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Medical Errors in the ED

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Medical Errors in the ED

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ER medical errorsWhy are there emergency department medical errors? No one is perfect, including ED doctors. There’s not a physician alive who hasn’t failed to diagnose a patient or given the wrong treatment. Even TV’s Dr. Gregory House takes a dozen shots at a diagnosis before finally getting it right. (I would lose my job if it took me that many tries on a routine basis!)

Responsibility for multiple patients
Emergency physicians, unlike other medical specialists, actively manage the care of multiple patients who are present at the same time. We may be also managing patients who have been admitted and are waiting in the department for a bed to open on a hospital floor. No other group of physicians has to handle a dozen or more patients simultaneously.

Frequently we are faced with managing more than one patient with the same last name; more commonly, we have different patients with similar presentations and complaints who may ultimately have entirely different diagnoses.

One 60 year old patient with chest pain and shortness of breath may have cardiac problems, while another patient similarly aged may have pneumonia or a lung problem. Any physician managing both such patients at the same time is working at a disadvantage.

Errors may occur when a physician is obliged to provide care for too many patients at the same time. No matter how many patients we have, we ER physicians continue to see patients as they present.

Miscommunication
Nursing staff may fail to advise us of a change in the condition of a patient; something we should know “right away” may be information that doesn’t reach us. Often for the same reason: the staff have too many patients.

Noncompliance
What else contributes to errors? Patient non-compliance is a top offender. Patients complain when they don’t get better even though they neither take the medication we prescribe nor follow our treatment instructions. I clearly recall a patient I saw with an eye injury who complained about his failure to improve even though he didn’t even fill the prescription for drops I wrote!

ED medical errorsHe brings to mind another “pet peeve” – the patient who complains about the length of time for treatment knowing that we asked for a urine specimen that hasn’t been provided. Believe it or not, no one really wants to handle your pee. We order tests because we need them.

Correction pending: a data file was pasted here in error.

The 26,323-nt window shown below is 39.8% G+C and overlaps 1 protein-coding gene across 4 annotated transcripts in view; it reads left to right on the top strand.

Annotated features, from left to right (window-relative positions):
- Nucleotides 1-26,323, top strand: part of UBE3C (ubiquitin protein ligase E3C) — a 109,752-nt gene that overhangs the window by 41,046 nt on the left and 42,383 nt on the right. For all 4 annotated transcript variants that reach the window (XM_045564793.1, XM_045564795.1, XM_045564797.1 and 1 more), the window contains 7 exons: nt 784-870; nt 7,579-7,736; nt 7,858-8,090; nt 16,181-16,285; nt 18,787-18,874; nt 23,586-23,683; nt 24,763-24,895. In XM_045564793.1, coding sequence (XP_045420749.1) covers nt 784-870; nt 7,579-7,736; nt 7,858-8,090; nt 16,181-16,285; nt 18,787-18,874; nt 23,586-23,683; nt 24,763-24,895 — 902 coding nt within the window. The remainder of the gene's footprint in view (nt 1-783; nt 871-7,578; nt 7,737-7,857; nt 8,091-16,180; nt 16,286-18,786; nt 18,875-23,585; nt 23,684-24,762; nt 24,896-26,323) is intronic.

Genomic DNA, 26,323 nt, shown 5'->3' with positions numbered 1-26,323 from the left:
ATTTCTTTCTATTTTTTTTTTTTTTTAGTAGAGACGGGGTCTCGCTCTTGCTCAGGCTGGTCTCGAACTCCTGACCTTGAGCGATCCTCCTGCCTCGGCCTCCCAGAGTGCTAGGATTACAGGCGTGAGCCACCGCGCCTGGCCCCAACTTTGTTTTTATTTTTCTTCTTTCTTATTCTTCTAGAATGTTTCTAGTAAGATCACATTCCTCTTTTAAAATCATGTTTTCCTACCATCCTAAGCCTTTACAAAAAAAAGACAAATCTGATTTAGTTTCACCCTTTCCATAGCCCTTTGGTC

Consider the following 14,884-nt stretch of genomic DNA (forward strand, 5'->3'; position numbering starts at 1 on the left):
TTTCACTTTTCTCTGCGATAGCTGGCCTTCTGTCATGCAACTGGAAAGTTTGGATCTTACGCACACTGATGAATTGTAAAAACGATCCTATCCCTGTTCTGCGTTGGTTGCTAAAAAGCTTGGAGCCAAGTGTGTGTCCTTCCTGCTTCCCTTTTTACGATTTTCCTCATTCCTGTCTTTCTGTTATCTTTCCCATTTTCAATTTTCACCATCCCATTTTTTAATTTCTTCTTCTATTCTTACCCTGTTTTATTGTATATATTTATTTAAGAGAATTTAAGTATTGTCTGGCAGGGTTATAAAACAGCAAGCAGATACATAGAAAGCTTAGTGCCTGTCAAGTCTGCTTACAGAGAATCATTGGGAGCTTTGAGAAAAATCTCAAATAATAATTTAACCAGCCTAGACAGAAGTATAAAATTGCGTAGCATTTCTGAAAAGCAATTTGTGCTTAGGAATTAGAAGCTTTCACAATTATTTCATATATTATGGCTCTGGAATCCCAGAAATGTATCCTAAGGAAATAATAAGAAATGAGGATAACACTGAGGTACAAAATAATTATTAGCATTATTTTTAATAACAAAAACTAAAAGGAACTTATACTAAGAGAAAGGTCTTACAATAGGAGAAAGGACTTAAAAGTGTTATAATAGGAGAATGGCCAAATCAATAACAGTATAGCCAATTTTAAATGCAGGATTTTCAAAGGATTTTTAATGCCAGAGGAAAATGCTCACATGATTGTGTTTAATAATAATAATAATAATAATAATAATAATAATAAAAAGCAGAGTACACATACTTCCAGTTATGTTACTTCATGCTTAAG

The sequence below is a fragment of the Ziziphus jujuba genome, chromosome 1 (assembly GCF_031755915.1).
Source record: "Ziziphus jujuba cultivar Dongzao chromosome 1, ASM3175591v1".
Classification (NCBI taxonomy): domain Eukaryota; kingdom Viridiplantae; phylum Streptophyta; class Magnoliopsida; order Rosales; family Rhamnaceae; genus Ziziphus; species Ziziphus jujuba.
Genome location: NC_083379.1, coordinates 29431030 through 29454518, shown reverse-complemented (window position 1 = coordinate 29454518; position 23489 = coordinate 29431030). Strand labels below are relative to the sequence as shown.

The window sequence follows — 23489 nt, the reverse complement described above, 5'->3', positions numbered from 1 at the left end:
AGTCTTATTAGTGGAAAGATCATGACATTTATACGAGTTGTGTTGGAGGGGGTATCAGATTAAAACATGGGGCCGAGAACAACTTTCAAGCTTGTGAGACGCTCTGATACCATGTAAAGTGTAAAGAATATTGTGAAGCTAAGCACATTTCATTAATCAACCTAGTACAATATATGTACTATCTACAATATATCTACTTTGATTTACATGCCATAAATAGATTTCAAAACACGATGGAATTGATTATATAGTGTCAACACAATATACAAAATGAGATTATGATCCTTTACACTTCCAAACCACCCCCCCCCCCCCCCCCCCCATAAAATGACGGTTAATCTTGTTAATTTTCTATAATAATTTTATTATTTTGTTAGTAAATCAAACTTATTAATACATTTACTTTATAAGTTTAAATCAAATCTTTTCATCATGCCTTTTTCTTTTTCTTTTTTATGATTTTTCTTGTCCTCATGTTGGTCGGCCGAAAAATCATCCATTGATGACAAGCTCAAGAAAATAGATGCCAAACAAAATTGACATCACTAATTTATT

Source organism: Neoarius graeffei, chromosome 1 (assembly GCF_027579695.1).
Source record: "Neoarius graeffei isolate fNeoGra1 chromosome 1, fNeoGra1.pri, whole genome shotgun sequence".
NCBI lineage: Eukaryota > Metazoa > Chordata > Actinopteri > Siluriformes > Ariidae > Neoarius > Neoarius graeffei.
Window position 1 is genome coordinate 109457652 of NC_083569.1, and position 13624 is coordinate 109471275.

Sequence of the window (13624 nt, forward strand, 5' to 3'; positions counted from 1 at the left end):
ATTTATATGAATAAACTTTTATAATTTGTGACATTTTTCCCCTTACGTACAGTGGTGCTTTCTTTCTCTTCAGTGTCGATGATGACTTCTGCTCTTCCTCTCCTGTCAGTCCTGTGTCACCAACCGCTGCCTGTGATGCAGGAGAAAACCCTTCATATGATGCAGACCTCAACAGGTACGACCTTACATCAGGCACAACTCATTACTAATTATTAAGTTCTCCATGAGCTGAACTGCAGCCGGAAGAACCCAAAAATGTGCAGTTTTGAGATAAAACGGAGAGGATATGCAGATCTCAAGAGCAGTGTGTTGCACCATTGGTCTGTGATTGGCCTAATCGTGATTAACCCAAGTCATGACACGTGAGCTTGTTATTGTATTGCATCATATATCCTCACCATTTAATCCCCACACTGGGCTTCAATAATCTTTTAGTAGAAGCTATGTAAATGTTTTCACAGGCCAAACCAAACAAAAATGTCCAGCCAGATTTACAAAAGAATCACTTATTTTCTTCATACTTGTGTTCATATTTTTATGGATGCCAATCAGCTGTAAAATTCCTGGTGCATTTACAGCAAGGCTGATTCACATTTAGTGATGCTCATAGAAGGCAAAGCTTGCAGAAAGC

Patients withhold or fail to divulge information they should know is important. It’s your job to tell us the names of the pills you take – not their color. One patient with an STD complained about the lack of diagnosis when he failed to reveal his sexual orientation; something entirely pertinent, which any reasonable adult should have known.

Missed diagnoses
We also may miss a diagnosis when the patient presents so early in the course of the ailment there are few, if any, clues to the diagnosis. It may be very difficult to diagnose a patient with measles during the three to four days of symptoms before the rash occurs.

Bad results versus medical errors
Often, perceived errors are not errors at all. Not every patient’s disease can be cured; not every course of antibiotics will kill the germs. A bad result does not mean there was a medical error.

Some ailments defy diagnosis; I recall a patient whose diagnosis eluded several specialists. Somehow, he expected an ED doctor to diagnose him at 2 a.m. He came with unrealistic expectations, and left disappointed.

Some private practitioners, for whatever reason, try to bolster their standing with patients by putting down the emergency physicians. More than once I’ve heard stories of patients with minor ailments, properly diagnosed, being told by their family doctor, “Thank God you came to see me when you did! That ED doctor really screwed up!”

Attorneys are often prone to accept a medical malpractice case simply because they see damages (and thus, potential recovery) as large … and they then attempt to see if anything medical was done incorrectly.

No doctor, nor group of doctors, is perfect. Emergency physicians, by and large, are a pretty good group. Not everything labeled as a “medical error” really is a medical error.

Med League provides expert witnesses with expertise in evaluating emergency department malpractice cases. Call us for assistance.

 

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